“Cost Per Dollar Raised” – A Formula for Gauging Your Fundraising Success

“Cost Per Dollar Raised” – A Formula for Gauging Your Fundraising Success

If you are a fundraising professional you want to be certain of two things: 1) you’re getting the most in return for every dollar you invest in fundraising; 2) you successfully make the case to leadership for further investments in the advancement program by demonstrating the value of your fundraising with precise, analogous and justifiable information.

That is where Cost Per Dollar Raised (CPDR) comes in. CPDR is both a mathematical formula and a strategic performance gauge that nonprofits use to determine how the costs of fundraising compare to the organization’s bottom line.

Is there a CPDR Standard?

Is there a generally-accepted CPDR standard? In the past, nonprofit leaders have suggested that a 20 cent per dollar raised ratio is a good target. However, because organizations and institutions differ so greatly—to say nothing of the myriads of fundraising techniques—it is best to calculate your own outcomes over time and compare results on a regular basis.

The Basic Formula

Many nonprofits calculate CPDR by simply dividing expenses by revenue. For example, if you spent $25,000 on fundraising expenses, which include everything from staffing costs to marketing—activities and you raised $100,000, then your CPDR is 25,000/100,000 = .25, or 25 cents per dollar raised.

This calculation is rather basic, but it is merely the final computation once other metrics have been taken into account. What are those metrics? The Council for Advancement and Support of Education undertook a comprehensive Advancement Investment Metrics Study (AIMS) to measure Advancement expenses by colleges and universities. The AIMS sidebar linked here captures the expenditures that should and should not be counted within seven major advancement functions. Even for nonprofits that are not a college or university, the sidebar will help  to identify your organization’s own categories and the expenditures that should and should not be counted.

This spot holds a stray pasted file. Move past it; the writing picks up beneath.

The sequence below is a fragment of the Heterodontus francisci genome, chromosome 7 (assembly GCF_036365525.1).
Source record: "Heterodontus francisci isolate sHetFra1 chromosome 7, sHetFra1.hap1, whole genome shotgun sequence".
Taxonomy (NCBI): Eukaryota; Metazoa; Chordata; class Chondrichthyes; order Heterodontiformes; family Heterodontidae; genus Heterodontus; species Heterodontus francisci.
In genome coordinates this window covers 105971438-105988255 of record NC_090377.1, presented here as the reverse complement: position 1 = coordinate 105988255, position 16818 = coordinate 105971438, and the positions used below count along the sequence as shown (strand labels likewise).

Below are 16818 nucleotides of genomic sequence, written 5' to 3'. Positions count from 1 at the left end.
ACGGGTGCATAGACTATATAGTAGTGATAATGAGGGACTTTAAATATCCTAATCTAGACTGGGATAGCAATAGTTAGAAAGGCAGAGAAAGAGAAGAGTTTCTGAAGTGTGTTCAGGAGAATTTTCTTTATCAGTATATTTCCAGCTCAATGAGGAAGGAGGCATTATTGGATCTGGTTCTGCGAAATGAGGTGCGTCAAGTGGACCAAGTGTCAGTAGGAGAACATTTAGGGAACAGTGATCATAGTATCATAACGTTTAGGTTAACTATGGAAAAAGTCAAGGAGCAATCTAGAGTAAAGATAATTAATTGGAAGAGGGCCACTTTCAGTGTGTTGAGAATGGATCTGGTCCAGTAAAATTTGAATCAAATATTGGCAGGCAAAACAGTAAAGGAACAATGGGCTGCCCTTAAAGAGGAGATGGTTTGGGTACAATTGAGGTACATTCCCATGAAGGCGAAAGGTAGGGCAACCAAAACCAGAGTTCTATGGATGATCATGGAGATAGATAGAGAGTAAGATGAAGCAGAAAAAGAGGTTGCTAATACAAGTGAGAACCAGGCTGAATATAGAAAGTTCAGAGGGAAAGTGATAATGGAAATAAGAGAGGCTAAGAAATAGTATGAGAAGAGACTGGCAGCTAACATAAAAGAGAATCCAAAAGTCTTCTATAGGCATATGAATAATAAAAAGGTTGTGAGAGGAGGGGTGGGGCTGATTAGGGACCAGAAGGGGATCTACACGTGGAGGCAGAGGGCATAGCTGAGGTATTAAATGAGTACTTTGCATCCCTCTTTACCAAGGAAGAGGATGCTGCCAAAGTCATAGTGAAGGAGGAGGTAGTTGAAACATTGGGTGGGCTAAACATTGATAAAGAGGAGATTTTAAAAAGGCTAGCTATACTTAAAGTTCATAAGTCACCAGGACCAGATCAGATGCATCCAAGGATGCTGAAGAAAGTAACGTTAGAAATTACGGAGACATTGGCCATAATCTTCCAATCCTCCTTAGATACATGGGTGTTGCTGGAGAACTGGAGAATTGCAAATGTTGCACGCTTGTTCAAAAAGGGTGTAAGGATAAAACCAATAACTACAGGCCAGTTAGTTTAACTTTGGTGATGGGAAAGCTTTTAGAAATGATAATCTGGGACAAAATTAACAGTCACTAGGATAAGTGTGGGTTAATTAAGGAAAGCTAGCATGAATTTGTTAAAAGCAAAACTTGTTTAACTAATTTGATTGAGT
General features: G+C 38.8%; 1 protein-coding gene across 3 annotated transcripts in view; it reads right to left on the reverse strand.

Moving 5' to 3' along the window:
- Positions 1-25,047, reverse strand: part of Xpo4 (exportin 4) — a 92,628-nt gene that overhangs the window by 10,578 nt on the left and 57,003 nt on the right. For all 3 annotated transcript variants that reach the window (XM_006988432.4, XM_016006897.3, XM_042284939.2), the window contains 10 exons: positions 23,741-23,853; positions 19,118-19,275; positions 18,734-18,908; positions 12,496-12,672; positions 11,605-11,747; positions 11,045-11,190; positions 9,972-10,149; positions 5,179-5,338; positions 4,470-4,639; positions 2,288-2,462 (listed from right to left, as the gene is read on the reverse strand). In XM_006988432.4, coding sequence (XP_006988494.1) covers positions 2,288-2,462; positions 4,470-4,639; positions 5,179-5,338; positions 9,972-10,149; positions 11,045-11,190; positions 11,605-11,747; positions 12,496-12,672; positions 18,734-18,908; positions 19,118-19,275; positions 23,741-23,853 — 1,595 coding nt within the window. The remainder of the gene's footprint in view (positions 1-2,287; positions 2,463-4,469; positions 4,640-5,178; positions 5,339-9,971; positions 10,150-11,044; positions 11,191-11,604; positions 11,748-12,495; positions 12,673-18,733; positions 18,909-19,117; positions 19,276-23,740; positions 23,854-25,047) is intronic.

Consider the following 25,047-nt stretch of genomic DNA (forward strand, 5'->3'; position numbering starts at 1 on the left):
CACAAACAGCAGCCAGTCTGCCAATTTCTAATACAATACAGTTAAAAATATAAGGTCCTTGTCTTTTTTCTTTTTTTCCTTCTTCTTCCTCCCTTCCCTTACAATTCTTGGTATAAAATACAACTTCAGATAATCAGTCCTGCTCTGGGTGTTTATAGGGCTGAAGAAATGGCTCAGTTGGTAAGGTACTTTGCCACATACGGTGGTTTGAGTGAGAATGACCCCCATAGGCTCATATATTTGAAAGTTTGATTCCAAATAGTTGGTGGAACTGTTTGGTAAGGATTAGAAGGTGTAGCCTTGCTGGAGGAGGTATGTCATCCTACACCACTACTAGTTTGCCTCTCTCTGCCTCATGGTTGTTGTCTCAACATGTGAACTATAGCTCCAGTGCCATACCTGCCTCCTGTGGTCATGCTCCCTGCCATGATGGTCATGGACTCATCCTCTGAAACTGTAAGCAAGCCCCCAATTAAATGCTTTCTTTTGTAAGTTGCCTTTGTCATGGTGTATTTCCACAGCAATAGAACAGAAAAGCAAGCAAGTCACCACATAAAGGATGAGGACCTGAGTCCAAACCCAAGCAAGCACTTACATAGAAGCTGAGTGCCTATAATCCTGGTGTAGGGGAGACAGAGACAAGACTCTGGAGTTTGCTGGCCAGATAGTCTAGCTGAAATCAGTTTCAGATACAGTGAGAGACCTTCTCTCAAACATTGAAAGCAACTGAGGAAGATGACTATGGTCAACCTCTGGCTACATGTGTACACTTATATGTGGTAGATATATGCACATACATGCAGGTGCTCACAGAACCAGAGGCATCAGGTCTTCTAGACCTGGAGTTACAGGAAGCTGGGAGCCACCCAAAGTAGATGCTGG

Expanding the Data

While a low CPDR is desirable, it is important to note that each fundraising vehicle has its own distinctive value. For example, a particular campaign may be expensive but it brings you greater rates of repeated gifts or higher numbers of first-time donors. The following  additional statistics should be tracked to decide a fundraising vehicle’s true value: 1) donor retention rate; 2) average annual gift; 3) new donor retention rate (first-time donors making a second gift); 4) returning donor retention rate (two or more gifts); 5) donor lifetime value (average annual gift).

Why CPDR Matters

As you can see from the AIMS sidebar, there are several categories to be tracked. It may seem tedious to take the time and effort to identify in detail these expenses but determining CPDR is greatly worth the effort. Fundraising professionals are often under constant pressure to cut back on costs. An accurately measured CPDR will help determine which fundraising campaigns are working and which need overhauling and it will help make the case to leadership and other funders that the program is operating effectively with the mission in mind.

In recent years, donors cite transparency as a key factor in their giving decisions. Institutional funders and individuals alike evaluate an organization’s CPDR, and charity evaluators are now featuring it as a key metric. Consider showing off your CPDR in marketing and grant writing materials if it demonstrates that you have carefully stewarded the dollars entrusted to your organization. Reporting a strong CPDR will show constituents that the organization is both accountable and transparent and will engender trust and continued support.

This handout outlines approaches to help make judgments about what expenditures to include and exclude when obtaining and reporting data.

More From This Author

A development executive with more than 40 years of experience, Jay launched The Angeletti Group, LLC (TAG) in 2006 – a consulting firm designed to partner with clients engaged in independent and higher education, healthcare and academic medicine, and community building initiatives. Jay received his B.A. from Lake Forest College and studied public administration and nonprofit management at the University of Connecticut.